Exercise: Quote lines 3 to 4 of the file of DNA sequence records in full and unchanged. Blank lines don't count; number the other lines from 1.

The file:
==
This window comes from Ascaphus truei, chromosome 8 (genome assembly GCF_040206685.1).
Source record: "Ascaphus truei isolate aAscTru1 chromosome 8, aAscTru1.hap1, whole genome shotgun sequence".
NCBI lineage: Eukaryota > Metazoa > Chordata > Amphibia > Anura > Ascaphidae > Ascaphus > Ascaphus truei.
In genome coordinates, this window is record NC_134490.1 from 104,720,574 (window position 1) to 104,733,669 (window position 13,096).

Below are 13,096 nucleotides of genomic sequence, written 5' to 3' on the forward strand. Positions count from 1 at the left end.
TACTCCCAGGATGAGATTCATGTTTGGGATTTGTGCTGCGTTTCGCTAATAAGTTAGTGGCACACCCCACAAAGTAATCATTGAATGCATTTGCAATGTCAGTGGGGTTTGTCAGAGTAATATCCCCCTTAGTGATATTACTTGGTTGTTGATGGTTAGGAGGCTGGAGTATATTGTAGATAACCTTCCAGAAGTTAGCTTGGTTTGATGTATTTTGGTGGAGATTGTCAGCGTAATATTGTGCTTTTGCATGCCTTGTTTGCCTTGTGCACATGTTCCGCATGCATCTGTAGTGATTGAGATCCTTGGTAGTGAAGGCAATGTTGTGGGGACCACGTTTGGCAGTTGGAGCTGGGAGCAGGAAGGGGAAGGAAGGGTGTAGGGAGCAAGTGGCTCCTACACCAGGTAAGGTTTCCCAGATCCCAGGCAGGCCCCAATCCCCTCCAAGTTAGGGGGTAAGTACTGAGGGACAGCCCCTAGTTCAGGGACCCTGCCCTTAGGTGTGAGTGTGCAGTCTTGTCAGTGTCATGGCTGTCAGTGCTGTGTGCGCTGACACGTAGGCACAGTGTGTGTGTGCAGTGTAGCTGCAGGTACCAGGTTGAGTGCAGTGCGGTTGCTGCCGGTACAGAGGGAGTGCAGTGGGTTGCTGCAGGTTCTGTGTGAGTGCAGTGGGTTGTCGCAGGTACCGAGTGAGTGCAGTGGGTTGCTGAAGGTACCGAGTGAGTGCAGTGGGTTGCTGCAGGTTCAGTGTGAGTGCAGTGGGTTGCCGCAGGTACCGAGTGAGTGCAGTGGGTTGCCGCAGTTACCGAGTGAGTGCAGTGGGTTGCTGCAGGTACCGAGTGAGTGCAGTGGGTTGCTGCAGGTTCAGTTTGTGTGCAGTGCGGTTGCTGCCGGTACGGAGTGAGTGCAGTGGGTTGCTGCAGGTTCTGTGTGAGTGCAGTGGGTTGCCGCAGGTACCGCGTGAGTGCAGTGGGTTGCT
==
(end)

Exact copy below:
NCBI lineage: Eukaryota > Metazoa > Chordata > Amphibia > Anura > Ascaphidae > Ascaphus > Ascaphus truei.
In genome coordinates, this window is record NC_134490.1 from 104,720,574 (window position 1) to 104,733,669 (window position 13,096).